Ahead of Davos, WEF sees world riskier than ever

World leaders gather next week in the Swiss town against a background of increasingly frequent environmental crises. (AFP)
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Updated 15 January 2020

Ahead of Davos, WEF sees world riskier than ever

  • 78 percent of survey respondents said they expect ‘economic confrontations’ and ‘domestic political polarization’ to rise in 2020

LONDON: The World Economic Forum’s Global Risk Report - traditionally the curtain raiser to the Davos annual meeting - is its most gloomy in years, highlighting economic and geopolitical strain as immediate threats and climate change as the dominant long-term challenge facing the world.

In stark terms, the report stated” “Economic and political polarization will rise this year, as collaboration between world leaders, businesses and policy-makers is needed more than ever to stop severe threats to our climate, environment, public health and technology systems.”

World leaders gather next week in the Swiss town against a background of increasingly frequent environmental crises raging from the wild fires in Australia to the floods in Indonesia, as well as a face-to-face confrontation between the US and its Middle East allies against Iran.

The US President, Donald Trump, is expected to lead a big American delegation, while it is believed the Iranians have canceled their plans to attend the 50th annual meeting in the Alpine resort. Big delegations are expected from Saudi Arabia, the UAE and other Gulf countries.

The report forecasts a year of increased domestic and international divisions and economic slowdown. “Geopolitical turbulence is propelling us towards an unsettled unilateral world of great power rivalries at a time when business and government leaders must focus urgently on working together to tackle shared risks,” the WEF said, unveiling the report in London.

Over 750 global experts and decision-makers were asked to rank their biggest concerns in terms of likelihood and impact. Some 78 percent said they expect “economic confrontations” and “domestic political polarization” to rise in 2020.

This would prove “catastrophic,” the WEF said, particularly for addressing urgent challenges like the climate crisis, biodiversity loss and record species decline. The report pointed to a need for policy-makers to match targets for protecting the Earth with ones for boosting economies – and for companies to avoid the risks of potentially disastrous future losses by adjusting to science-based targets.

While the short-term outlook is troubled by economic and political stresses, the long-term view is if anything even more pessimistic. For the first time, the top five threats on a 10-year time-scale are all related to the environment.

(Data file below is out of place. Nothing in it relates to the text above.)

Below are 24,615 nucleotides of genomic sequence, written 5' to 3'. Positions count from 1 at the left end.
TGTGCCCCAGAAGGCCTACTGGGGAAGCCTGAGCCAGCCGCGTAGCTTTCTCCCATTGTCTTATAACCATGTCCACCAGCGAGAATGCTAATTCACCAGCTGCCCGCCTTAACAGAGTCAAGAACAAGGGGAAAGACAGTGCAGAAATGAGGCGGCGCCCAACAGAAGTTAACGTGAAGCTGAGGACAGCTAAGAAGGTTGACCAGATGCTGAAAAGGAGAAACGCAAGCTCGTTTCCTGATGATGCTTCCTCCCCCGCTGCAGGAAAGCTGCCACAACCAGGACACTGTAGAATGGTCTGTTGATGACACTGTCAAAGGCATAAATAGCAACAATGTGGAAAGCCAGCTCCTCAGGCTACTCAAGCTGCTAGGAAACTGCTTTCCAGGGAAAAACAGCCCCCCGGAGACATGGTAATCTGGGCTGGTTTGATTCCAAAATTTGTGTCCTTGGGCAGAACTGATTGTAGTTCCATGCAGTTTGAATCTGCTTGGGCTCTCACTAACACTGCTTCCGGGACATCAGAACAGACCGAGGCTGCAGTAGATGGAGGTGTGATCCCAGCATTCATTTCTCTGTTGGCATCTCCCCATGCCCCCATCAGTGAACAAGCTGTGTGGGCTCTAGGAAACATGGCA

The polled experts highlighted extreme weather events, failure of global plans to deal with climate change, environmental damage caused by humans, major biodiversity and eco-system loss, and major natural disasters as the big threats facing humankind over the next decade.

Borge Brende, WEF president, said: “The political landscape is polarized, sea levels are rising and climate fires are burning. This is the year when world leaders must work with all sectors of society to repair and reinvigorate our systems of cooperation, not just for short-term benefit but for tackling our deep-rooted risks.”

The risk report is prepared by WEF in partnership with insurance companies Marsh & McLennan and Zurich.

Marsh chairman John Drzik said: “High profile events, like recent wildfires in Australia and California, are adding pressure on companies to take action on climate risk at a time when they also face greater geopolitical and cyber risk challenges.”

Peter Giger, chief risk officer of Zurich, warned of the urgent need to adapt faster to avoid the worst and irreversible impacts of climate change and to do more to protect the planet’s biodiversity.

“We are already seeing companies destroyed by failing to align their strategies to shifts in policy and customer preferences. Transitionary risks are real, and everyone must play their part to mitigate them. It’s not just an economic imperative, it is simply the right thing to do,” he said.


Turkish Airlines may delay delivery of Airbus, Boeing planes

Updated 27 May 2020

Turkish Airlines may delay delivery of Airbus, Boeing planes

  • The carrier plans to begin some domestic flights on June 4 and international on June 10
  • Airlines chairman said the impact of the coronavirus on market could last up to five years

ISTANBUL: Turkish Airlines, which halted nearly all of its passenger flights as a result of the coronavirus crisis, may delay the delivery of some Boeing and Airbus planes, its chairman was quoted as saying on Wednesday.
The carrier plans to begin some domestic flights on June 4 and some international flights on June 10 as airlines worldwide try to get planes flying again after a global travel slump.
But Turkish Airlines chairman Ilker Ayci said in an interview with Turkey’s Hurriyet newspaper that the impact of the coronavirus could last up to five years and that it would take a while to reach 2019 load factor levels.
Turkish Airlines had received half of its order for 25 Boeing 787-9 planes, he said, adding that the delivery of the rest could be delayed.
The airline is in talks to take delivery of Airbus 350-900s that are ready from an order of 25, and that it was working to delay the delivery of the rest, he said.
“We are trying to lighten the serious loads that could arise. We are getting our narrow-body planes.”
Ayci said Turkish Airlines would no longer offer free in-flight food and drinks on domestic flights and other flights shorter than two hours.
He also repeated that the company would try to maintain employment, but that salaries would have to be adjusted, with the aim of supporting those paid the least.